The Techno-solutionism approach to Philanthropy isn’t the answer, but let’s not downplay ‘Tech For Good’s’ achievements.
On the 12th of November Data and Society’s Chief Executives, Janet Haven and Dannah Boyle released a report funded by the Knight Foundation entitled Philanthropy’s Techno-Solutionism Problem. Here they argue that philanthropy and the tech for good sector will need to change their ways in order to create long-term sustainable democracy and societal change. On the surface this argument is not unfounded, however, there are some intricate nuances to it, and a critical point, which though briefly mentioned in the report, is undermined. Although we live in a world where Silicon Valley CEO’s have too much power, like Section 230 Decency Act in the United States, and their tech being somewhat ambivalent at times, there are amazing technologies in the world that can change peoples lives for the better.
As a Technologist working in Live Streaming and Human Rights advocacy, I can name multiple projects that are using technology solutions in order to bring about change, from Indigenous Drones in the Amazon Rainforest from perhaps an obscure western-centric lens, to BioNTech and their recent success with a Covid-19 Vaccine. Actions and projects like these which are implemented by the tech for good sector, a lot of the time on the ideals of techno-solutionism, can have a great effect on institutionalizing societies and therefore giving people political power and representation.
With this kind of gained political power and representation individuals have been able to mobilize and exercise their rights to freedom of expression, thought, and assembly. It’s easy at this point to mention Twitter and the Arab Spring that the human rights literature constantly cites due to its importance. Yet, there are more recent events such as the Extinction Rebellion, the BLM movements, and the EndSars movements which gain a vast amount of attention online and in some cases have brought about national policy change. This is what I would argue is democracy at work, platforms that though ambivalent can mobilize society to pressure governments to bring about new laws and change. As I mentioned these examples do creep into the report, however, the democratic element of the platforms are downplayed:
“technology can be used to challenge the status quo: activists mobilize through
online platforms, witnesses livestream abuses of power, and advocates share information faster to broader publics thanks to the internet. Yet there is nothing inherently democratic about these technologies. These same tools are often used to harass people, spread disinformation, and amplify hate.”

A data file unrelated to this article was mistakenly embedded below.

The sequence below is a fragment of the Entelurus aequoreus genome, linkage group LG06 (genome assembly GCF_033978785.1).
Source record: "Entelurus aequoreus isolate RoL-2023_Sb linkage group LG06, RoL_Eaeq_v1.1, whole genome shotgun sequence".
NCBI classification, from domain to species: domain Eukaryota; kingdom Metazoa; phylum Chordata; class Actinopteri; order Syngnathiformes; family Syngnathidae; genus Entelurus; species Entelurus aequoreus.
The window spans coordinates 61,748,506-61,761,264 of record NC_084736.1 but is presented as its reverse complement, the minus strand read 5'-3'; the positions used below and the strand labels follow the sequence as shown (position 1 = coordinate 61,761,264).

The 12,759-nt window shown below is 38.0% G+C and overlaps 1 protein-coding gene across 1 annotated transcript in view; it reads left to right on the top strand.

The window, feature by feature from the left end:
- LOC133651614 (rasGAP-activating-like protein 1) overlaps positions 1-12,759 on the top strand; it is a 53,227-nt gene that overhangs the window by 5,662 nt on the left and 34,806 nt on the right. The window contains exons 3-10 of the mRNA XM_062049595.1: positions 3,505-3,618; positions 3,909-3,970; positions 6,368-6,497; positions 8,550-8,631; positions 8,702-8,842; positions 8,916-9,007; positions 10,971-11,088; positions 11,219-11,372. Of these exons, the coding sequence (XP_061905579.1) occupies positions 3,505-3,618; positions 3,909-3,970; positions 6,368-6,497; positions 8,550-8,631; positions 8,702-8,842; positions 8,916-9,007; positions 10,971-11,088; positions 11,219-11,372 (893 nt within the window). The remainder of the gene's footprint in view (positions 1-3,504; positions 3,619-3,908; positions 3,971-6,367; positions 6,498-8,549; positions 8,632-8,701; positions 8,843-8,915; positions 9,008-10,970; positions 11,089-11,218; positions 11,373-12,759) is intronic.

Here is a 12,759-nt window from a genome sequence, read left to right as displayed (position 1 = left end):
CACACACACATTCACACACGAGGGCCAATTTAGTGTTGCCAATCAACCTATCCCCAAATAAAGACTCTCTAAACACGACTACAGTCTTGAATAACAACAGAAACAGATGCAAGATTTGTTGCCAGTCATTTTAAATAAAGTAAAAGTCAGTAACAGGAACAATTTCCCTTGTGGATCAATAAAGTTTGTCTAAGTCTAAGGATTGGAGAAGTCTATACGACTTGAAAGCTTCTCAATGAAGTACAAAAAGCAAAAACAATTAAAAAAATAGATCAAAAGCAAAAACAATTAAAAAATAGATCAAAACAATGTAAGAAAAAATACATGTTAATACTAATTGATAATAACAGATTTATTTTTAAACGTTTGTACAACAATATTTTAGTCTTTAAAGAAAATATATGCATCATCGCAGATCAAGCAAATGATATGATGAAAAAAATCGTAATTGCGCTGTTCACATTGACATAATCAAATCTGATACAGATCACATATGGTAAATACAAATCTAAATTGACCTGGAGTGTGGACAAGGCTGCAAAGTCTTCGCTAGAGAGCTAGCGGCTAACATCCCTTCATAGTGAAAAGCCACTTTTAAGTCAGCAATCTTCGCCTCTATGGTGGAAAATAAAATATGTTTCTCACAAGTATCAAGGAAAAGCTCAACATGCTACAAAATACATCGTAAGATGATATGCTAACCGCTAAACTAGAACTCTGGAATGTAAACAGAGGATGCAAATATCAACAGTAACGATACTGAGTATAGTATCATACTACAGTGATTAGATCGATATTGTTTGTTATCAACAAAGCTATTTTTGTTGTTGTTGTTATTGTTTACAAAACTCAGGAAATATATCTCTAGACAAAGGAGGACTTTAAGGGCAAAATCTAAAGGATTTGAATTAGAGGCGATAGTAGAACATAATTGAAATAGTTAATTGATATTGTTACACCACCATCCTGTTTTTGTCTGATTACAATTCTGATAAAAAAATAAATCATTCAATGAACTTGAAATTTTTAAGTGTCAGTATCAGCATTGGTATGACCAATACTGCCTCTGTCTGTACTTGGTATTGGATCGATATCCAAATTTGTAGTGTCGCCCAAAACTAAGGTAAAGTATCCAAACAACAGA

The whole point of people using these platforms in order to mobilize is in fact democracy in action. The fact that people have the right to freedom of expression on these platforms is also democracy in action. It may be contentious when amalgamating this in the context of fake news, misinformation, and hate speech. However unfortunate, freedom of speech (so long as it's not inciting hate and violence) is a core pillar of a democratic society. It’s also easy to argue that the nature of politics has always amplified misinformation and hatred, it’s not just a troupe of the tech industry. Yet, I do agree with this quote from the report:
“good intentions do not prevent technologies from doing harm.”
Where the tech industry has really failed is in its lack of addressing hate speech and misinformation on social media platforms as an attempt to appear plural. The idea of plurality has its roots in the origins of the platform's creation. During the early 2000s there was a vast movement and cyber experiment taking place online that was trying to foster free speech, but the experiment ultimately failed. This is because when platforms like Twitter became infested with trolls and Facebook harbored pages and groups that amplified hate speech (which in some instances lead to terrorism), their leadership simply failed to respond.
The report also mentions the issues that academic and research institutions are having with short term funding, which is rightly a serious problem. None the less, the authors make the generalized assumption that these short term funded projects and research fellowships, though achieving short term goals, will not bring about long term systemic change. However, here I can turn the reader's attention to the founding of the Digital Verification Corps by Dr. Ella McPherson and her team at Cambridge University in conjunction with Amnesty International, Witness, and other universities. Their sole goal is to teach students and professionals in the human rights fact-finding space to use open source technology (much of the time from social media platforms), to verify human rights abuses. These students have learned skills they will take out into the wider world, and may be on the first wave of bringing about structural change by securing prosecutions for human rights violations by using technology as a source of evidence. The Digital Verification Corps Project also just won the TEL (Prize Technology Enabled Learning Prize). As the project also works with open source technology it makes it perhaps makes it easier to implement with limited funding and sustain over a longer period.
In conclusion, though I agree with much of this report and the authors take on the modus operandi of philanthropy, I argue that we shouldn’t become too pessimistic with what they term as Techno-solutionism. It’s important to remember that the individuals at the top of the chain in Silicon Valley do not represent the majority of hard work coders, programmers, and experts who work tirelessly to bring about open-sourced, progressive, and research-based solutions which can bring about change.